Zaw Myint Naing, one of the CBM deputy governors, remarked that in addition to forming a gold and currency market monitoring committee, the regime is currently developing an online sales platform to bolster the junta’s exchanges of currency at the official rate.
“All payment systems related to foreign currencies will be made available in the ‘Online Trading’ system. The rate on this platform will reflect the market price,” he said.
Zaw Myint Naing added that the online dollar sales system enables the use of dollars for foreign currency payments, including trade payments, and will serve to stabilise the dollar exchange rate.
During the military council’s time in power, three distinct dollar exchange rates have emerged: the junta’s official rate of 2,100 kyat, the CBM’s online rate of just over 2,900 kyat, and the unregulated, external market rate of more than 3,500 kyat, which the junta is unable to influence.
In addition to controlling the chaotic financial market, the military council has turned to a range of other measures to restrict access to US dollars following the coup.
In April 2022, the regime implemented a scheme that forced the exchange of dollars held in individuals’ and businesses’ foreign bank accounts into kyat, and mandated the conversion of 100 percent of businesses’ export earnings into kyat. At the time, the junta-established exchange rate stood at only 1,850 kyat to the dollar.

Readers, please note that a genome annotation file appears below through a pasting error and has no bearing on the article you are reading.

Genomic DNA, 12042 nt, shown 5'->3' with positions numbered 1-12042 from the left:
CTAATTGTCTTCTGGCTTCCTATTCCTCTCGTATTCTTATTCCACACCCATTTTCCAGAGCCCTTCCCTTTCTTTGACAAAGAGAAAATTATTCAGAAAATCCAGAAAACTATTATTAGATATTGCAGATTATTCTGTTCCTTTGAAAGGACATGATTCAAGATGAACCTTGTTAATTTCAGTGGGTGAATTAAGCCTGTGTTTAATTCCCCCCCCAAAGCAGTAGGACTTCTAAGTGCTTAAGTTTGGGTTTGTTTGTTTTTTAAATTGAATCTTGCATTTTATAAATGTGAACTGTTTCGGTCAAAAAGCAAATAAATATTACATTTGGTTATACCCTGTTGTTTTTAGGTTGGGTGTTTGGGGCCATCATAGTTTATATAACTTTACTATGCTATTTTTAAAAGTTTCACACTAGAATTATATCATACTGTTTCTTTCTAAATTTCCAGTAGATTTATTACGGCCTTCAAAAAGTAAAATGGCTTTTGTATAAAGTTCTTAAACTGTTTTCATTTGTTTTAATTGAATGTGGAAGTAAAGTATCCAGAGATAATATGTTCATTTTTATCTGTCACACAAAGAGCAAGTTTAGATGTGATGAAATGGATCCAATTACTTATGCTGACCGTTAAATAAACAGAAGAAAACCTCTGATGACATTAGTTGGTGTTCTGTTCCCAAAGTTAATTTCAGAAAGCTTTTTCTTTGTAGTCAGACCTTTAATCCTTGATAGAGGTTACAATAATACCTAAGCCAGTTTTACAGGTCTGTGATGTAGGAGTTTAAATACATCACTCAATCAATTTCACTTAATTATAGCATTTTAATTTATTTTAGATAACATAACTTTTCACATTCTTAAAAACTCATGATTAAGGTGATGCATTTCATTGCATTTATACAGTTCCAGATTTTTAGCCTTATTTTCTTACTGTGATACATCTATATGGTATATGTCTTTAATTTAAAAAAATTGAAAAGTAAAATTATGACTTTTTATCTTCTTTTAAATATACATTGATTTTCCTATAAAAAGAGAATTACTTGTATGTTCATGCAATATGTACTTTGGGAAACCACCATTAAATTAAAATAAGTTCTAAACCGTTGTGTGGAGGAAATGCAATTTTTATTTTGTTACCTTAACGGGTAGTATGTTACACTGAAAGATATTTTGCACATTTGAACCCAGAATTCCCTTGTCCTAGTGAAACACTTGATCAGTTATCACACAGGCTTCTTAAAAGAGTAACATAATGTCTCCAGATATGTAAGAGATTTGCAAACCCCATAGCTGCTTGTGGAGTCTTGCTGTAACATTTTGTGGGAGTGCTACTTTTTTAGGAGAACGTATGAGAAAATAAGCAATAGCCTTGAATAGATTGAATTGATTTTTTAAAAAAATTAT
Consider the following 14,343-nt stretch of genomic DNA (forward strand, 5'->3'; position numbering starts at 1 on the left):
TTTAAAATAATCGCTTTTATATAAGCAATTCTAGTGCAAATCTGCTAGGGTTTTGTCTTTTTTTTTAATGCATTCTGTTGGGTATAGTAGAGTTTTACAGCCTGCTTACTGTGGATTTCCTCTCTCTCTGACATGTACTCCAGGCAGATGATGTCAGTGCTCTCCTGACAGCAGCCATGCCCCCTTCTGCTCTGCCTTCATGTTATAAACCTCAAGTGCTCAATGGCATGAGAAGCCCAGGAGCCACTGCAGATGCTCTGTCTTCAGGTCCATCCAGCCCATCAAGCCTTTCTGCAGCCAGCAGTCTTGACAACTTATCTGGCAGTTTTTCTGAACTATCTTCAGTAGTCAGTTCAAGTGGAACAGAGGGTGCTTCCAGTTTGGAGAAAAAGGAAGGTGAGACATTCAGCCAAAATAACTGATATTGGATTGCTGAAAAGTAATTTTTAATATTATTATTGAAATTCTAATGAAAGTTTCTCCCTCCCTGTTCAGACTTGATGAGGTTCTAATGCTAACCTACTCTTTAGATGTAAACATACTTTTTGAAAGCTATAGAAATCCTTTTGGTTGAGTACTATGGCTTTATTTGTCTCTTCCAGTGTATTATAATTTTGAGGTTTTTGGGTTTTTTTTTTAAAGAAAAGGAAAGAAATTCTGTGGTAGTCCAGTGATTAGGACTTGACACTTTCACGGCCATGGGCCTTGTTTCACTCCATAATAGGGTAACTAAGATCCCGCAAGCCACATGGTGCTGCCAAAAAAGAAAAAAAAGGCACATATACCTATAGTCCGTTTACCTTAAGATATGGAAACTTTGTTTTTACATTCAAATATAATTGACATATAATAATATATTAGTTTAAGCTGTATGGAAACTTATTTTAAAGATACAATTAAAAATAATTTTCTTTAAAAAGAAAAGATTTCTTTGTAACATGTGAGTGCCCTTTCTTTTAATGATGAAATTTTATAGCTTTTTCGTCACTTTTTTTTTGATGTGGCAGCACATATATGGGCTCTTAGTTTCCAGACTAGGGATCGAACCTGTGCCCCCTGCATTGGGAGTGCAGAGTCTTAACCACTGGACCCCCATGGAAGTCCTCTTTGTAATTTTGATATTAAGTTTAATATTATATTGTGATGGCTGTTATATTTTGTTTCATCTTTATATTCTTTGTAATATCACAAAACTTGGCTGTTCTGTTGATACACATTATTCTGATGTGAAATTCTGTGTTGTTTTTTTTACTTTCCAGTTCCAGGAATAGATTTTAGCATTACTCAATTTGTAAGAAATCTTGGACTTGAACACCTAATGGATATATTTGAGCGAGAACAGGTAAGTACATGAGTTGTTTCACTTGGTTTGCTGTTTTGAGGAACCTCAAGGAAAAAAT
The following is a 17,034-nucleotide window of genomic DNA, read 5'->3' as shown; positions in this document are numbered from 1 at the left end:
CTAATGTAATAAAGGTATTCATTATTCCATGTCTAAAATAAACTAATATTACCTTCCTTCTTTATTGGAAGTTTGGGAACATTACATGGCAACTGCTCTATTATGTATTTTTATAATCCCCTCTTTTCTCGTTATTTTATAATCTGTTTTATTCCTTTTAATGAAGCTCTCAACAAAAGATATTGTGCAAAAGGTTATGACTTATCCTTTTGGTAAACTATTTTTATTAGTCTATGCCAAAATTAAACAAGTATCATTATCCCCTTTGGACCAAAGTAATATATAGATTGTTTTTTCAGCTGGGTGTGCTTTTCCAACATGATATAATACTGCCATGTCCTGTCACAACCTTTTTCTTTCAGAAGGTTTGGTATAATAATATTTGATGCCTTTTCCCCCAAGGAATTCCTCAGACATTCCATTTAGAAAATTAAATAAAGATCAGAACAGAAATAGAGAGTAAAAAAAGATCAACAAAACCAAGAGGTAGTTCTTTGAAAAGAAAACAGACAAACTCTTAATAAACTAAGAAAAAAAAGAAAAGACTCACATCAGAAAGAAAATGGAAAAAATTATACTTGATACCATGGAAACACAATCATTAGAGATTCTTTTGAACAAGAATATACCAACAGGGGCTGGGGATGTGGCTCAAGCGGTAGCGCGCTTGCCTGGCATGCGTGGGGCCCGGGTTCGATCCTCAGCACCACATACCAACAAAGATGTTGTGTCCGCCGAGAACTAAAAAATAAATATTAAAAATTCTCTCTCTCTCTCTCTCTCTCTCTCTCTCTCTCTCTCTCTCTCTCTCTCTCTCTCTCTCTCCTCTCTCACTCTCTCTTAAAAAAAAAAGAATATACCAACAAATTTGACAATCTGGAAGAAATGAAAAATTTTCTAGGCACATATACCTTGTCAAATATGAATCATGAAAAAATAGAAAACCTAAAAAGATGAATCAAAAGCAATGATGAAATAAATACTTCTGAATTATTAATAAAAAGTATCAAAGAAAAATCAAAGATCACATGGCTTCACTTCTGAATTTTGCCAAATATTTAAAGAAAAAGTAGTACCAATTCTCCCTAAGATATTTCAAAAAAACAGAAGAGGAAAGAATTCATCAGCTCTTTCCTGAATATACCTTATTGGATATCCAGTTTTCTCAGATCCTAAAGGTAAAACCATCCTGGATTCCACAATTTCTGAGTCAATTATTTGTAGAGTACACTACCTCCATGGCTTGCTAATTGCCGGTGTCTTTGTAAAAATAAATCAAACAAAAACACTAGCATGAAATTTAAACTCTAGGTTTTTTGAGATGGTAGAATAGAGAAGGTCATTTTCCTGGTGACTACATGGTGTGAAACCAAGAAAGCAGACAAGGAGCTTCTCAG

Later, starting from August 2022, the regime required the conversion of only 65 percent of traders’ export earnings at a rate of 2,100 kyat to the dollar.
On July 14 of this year, the policy was revised again, requiring the conversion of only half of export earnings, and also requiring conversion for sailors who had earned income in foreign currencies.
The military council also established a requirement for expatriate Myanmar workers to remit 25 percent of their wages back to the country.
The junta has cracked down on currency exchanges in various ways, often closing them for alleged non-compliance with their directives and rules. In March of this year, the foreign exchange licences of some 20 businesses were suspended, and 13 businesses had their licences suspended last month.
One businessman working in exports, who asked that his name be withheld, said the military junta cannot conceal or avoid confronting the scarcity of US dollars despite their attempts to exercise stringent control over foreign income and expenditures.
Saying that the military regime was neither accepted by Myanmar’s citizens nor the international community, he blamed its mismanagement for the chaotic fluctuations in the exchange rate, and said the regime was trying to foist the blame on the general public rather than acknowledge its own errors.
“They refuse to admit responsibility. They don’t accept that this shortage of dollars is their doing. Instead, they accuse businessmen and dollar holders of speculation,” he said.